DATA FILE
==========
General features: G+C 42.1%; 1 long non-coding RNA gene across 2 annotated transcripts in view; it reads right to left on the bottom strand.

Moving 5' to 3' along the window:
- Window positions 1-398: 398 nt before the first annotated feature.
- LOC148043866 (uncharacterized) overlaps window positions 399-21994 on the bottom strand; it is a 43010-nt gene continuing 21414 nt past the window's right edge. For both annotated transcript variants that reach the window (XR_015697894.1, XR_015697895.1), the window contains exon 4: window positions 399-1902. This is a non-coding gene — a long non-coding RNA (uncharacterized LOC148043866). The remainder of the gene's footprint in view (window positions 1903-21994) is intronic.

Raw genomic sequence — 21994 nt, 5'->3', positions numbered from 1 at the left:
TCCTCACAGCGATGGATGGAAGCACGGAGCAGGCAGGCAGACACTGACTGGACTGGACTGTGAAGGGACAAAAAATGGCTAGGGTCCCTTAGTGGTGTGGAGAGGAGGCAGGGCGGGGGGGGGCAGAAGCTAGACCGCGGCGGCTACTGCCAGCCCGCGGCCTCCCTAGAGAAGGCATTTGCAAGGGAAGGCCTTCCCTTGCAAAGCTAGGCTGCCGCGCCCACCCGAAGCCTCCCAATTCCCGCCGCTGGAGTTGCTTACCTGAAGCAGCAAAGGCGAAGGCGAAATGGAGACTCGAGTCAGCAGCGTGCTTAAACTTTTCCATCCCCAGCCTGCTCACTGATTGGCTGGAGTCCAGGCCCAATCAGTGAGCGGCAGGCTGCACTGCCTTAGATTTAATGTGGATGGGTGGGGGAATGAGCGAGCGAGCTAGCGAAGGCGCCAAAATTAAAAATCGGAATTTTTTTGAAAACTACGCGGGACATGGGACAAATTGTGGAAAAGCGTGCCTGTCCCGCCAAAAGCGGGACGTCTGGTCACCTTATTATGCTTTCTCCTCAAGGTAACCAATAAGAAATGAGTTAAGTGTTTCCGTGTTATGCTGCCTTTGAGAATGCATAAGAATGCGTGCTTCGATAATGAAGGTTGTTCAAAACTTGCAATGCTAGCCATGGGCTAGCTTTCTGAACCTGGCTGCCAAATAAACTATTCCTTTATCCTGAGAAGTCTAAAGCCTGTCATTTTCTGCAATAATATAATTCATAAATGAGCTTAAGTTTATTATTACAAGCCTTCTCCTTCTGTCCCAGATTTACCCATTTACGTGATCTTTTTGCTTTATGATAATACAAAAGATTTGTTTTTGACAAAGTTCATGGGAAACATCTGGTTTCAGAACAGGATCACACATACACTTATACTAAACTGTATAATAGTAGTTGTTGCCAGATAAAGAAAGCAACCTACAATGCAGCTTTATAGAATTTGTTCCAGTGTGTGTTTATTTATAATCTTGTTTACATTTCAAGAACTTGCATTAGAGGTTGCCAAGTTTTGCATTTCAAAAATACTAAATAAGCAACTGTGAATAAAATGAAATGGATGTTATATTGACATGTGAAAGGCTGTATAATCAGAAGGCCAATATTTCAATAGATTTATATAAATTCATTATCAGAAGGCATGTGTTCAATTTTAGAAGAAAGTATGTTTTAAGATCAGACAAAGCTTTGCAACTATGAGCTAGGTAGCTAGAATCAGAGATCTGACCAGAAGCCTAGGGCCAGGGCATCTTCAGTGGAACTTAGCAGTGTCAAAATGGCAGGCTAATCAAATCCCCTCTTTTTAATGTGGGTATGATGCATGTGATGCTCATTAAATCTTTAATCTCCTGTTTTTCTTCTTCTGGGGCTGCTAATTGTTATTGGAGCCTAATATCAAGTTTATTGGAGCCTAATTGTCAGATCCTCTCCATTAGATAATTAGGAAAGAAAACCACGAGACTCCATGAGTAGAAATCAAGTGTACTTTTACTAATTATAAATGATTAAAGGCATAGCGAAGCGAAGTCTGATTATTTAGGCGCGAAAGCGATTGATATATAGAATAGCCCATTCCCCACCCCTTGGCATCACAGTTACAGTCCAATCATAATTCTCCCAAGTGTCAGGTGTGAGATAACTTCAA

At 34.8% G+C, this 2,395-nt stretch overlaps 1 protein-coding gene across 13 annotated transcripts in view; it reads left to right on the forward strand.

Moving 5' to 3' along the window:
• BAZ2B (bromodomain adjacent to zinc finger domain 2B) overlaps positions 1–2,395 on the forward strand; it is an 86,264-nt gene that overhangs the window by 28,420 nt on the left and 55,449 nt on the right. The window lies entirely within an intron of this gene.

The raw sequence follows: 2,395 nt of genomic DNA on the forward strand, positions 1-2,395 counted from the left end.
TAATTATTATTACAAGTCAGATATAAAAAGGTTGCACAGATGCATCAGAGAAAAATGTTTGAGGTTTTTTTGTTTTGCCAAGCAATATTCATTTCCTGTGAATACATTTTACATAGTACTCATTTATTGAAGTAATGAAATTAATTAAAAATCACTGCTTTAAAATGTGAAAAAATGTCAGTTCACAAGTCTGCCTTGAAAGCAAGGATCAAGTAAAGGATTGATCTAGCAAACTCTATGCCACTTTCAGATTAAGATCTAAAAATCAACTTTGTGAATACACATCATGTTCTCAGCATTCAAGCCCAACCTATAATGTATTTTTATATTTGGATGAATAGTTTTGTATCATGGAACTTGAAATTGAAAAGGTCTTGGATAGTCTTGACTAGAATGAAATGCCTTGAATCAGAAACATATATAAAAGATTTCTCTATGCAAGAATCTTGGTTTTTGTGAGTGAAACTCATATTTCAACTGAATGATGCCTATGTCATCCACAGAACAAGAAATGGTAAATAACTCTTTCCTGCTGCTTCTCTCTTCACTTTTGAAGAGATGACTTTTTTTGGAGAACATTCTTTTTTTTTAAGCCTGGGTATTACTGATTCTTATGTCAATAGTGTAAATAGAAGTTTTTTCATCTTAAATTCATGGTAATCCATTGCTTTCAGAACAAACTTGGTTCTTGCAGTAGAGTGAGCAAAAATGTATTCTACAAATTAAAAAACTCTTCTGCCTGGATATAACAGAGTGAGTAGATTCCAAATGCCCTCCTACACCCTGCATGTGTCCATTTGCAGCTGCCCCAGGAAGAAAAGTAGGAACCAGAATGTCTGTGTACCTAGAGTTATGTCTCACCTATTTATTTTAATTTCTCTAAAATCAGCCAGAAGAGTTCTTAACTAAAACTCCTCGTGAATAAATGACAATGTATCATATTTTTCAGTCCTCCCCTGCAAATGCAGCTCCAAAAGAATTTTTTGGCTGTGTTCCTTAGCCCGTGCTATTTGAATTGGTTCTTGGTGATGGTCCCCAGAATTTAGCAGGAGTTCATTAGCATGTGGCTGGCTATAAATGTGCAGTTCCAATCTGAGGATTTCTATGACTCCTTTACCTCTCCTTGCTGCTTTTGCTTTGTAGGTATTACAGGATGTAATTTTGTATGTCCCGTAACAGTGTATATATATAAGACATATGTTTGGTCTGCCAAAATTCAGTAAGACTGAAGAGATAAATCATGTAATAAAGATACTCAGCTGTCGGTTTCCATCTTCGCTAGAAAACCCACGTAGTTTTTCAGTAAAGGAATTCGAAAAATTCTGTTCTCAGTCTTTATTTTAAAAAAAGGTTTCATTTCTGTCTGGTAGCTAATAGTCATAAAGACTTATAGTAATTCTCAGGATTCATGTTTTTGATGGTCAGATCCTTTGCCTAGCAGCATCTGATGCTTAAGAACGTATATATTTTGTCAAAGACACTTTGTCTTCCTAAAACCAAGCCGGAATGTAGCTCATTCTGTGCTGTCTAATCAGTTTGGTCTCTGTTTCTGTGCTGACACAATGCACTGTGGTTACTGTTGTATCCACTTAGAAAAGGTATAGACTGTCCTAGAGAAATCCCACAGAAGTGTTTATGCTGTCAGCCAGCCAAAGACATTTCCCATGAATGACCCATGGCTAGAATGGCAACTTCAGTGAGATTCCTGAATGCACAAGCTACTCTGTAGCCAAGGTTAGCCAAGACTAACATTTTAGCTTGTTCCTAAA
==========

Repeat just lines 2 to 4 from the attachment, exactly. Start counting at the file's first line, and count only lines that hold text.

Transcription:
Moving 5' to 3' along the window:
- Window positions 1-398: 398 nt before the first annotated feature.
- LOC148043866 (uncharacterized) overlaps window positions 399-21994 on the bottom strand; it is a 43010-nt gene continuing 21414 nt past the window's right edge. For both annotated transcript variants that reach the window (XR_015697894.1, XR_015697895.1), the window contains exon 4: window positions 399-1902. This is a non-coding gene — a long non-coding RNA (uncharacterized LOC148043866). The remainder of the gene's footprint in view (window positions 1903-21994) is intronic.